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“Contract Linguists Using Language Proficiency and Cultural Expertise in the FBI” (Martin Mirza)

11/23/2016 4:53 PM | Thais Passos Fonseca

Martin Mirza, “Contract Linguists Using Language Proficiency and Cultural Expertise in the FBI”

By Abigail Wright


Closing out the 13th Annual MATI Conference was Martin Mirza, Supervisory Foreign Language Program Coordinator at the FBI. Mirza gave an overview of the role of contract linguists in the FBI and the rigorous selection process to become one.


The first major expansion in the FBI’s contract linguist hiring came at the end of the Cold War, when various countries that had conducted government business in Russian while part of the USSR promptly reverted to their own native languages, thus increasing the need for linguists in those languages. Since 9/11, the Bureau has seen a second revolution in language needs, and it now employs hundreds of linguists who work in the various dialects of Arabic and the various languages of Afghanistan, among others.


Mirza explained that contract linguists work on a part-time, as-needed basis, with the possibility of eventually becoming full-time “language analysts.” Like FBI agents, their mission is to defend the USA. Language analysts work on the 6th floor of the FBI, which Mirza referred to as the “Tower of Babel,” characterized by the sounds of many different languages and the fragrances of various cuisines.


Mirza enumerated the manifold duties of an FBI contract linguist: analyzing and translating audio, interpreting crucial suspect interviews, testifying as to the accuracy of information in investigations, monitoring live wiretaps, and providing agents with cultural knowledge based on their lived experience. Mirza regretted he could give no examples, but promised that, should any audience members join the FBI, they would be rewarded with many. He did relate one particular challenge contract linguists face, which is that FBI agents sometimes lack the cultural knowledge needed to even identify the language for which they require assistance. For example, Arabic linguists have been summoned to lend their expertise, only to discover that the language the subjects are speaking is actually Farsi.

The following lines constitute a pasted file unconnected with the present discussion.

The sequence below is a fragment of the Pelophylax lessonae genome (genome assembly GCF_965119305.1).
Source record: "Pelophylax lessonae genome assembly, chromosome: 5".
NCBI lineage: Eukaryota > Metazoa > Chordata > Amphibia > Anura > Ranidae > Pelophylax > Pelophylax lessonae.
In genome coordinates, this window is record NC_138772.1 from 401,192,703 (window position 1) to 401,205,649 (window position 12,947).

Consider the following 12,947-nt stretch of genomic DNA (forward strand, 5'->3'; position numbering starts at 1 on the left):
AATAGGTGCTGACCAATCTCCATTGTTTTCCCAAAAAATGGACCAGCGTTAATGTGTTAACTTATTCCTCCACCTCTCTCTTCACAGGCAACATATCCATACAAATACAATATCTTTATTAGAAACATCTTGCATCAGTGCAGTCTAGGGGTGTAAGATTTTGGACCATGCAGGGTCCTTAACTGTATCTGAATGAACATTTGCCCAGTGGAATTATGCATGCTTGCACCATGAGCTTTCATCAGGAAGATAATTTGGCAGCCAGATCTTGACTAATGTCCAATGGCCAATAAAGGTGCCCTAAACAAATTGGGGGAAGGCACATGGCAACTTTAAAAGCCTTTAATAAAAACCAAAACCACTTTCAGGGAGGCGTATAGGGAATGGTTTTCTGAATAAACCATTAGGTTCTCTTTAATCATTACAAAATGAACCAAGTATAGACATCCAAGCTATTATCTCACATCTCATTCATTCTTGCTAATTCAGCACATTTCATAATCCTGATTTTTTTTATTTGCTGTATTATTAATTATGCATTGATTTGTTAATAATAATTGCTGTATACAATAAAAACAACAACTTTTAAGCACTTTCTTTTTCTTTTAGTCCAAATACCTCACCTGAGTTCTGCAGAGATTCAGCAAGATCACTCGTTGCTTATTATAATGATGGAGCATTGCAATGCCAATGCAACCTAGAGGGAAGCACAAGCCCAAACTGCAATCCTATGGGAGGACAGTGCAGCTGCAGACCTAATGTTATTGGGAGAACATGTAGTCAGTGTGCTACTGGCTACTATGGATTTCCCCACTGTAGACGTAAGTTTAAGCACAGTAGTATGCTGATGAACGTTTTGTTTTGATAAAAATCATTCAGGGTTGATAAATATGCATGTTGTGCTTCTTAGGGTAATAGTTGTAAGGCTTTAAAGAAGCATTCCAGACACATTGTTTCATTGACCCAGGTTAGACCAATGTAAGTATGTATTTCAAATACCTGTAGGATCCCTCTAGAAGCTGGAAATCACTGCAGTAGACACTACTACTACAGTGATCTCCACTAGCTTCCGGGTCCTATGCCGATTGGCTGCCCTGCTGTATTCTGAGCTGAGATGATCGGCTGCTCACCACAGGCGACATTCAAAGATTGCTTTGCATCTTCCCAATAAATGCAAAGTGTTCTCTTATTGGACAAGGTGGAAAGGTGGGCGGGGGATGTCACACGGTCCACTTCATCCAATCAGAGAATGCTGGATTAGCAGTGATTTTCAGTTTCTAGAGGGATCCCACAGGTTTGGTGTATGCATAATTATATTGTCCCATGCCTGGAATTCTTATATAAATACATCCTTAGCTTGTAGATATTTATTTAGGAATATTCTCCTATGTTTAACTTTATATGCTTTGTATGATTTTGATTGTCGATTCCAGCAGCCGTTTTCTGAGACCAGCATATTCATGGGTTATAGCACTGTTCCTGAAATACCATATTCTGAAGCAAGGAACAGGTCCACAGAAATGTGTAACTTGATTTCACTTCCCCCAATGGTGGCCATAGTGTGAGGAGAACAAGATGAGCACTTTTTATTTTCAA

The requirements to be an FBI contract linguist are stringent. According to Mirza, they are lucky if three out of every 100 candidates they evaluate prove to be suitable. To serve in this position, one must be a US citizen, have lived in the US for three of the last five years (unless employed by the US government overseas), and be willing to undergo language proficiency testing and a background check. Immediate disqualifiers include a felony conviction, default on a government-backed student loan, drug test failure, drug use, low language proficiency, limited availability of work in the applicant’s language, and an unwillingness to travel and work a minimum of 30 hours a week.


While contract linguists are assigned to one office, they may have to travel to another to assist there, particularly if their language or dialect is scarce in that region. Mirza gave the examples of Chicago, which has a greater number of Iraqi Arabic linguists, and Boston, which has more Lebanese Arabic linguists. They assist each other regularly.


The application process is intense and costs the FBI approximately $50,000 per applicant. With at best only three successful applications out of every 100, Mirza joked, “Is it any wonder why we don't have money?” Further complicating matters, the process can take years, at the end of which, even if a candidate is offered work, he or she may not still be free to accept it. Mirza himself waited three years for hiring approval.


Applicants who make it through the process and accept the offer receive six months of training, including a two-week class at Quantico and, if needed, further language instruction to improve the linguist’s Interagency Language Roundtable (ILR) conversation level. When dual citizens become FBI contract linguists–or join the FBI in any position–they are required to surrender their non-US passports to the FBI for the duration of their employment.


Upon Mirza’s conclusion, the audience was immediately full of questions, and if the long line surrounding him at the post-conference reception was any indication, also full of aspirations. Perhaps, in the not too distant future, we may see familiar faces at the FBI table at ATA.


Abigail Wright is a freelance Spanish-to-English translator. She is a 2016 graduate of the Master of Arts in Translation and Interpreting program at the University of Illinois at Urbana-Champaign and recently started her own company, Wright Translations, LLC. She has been a MATI member since 2015.



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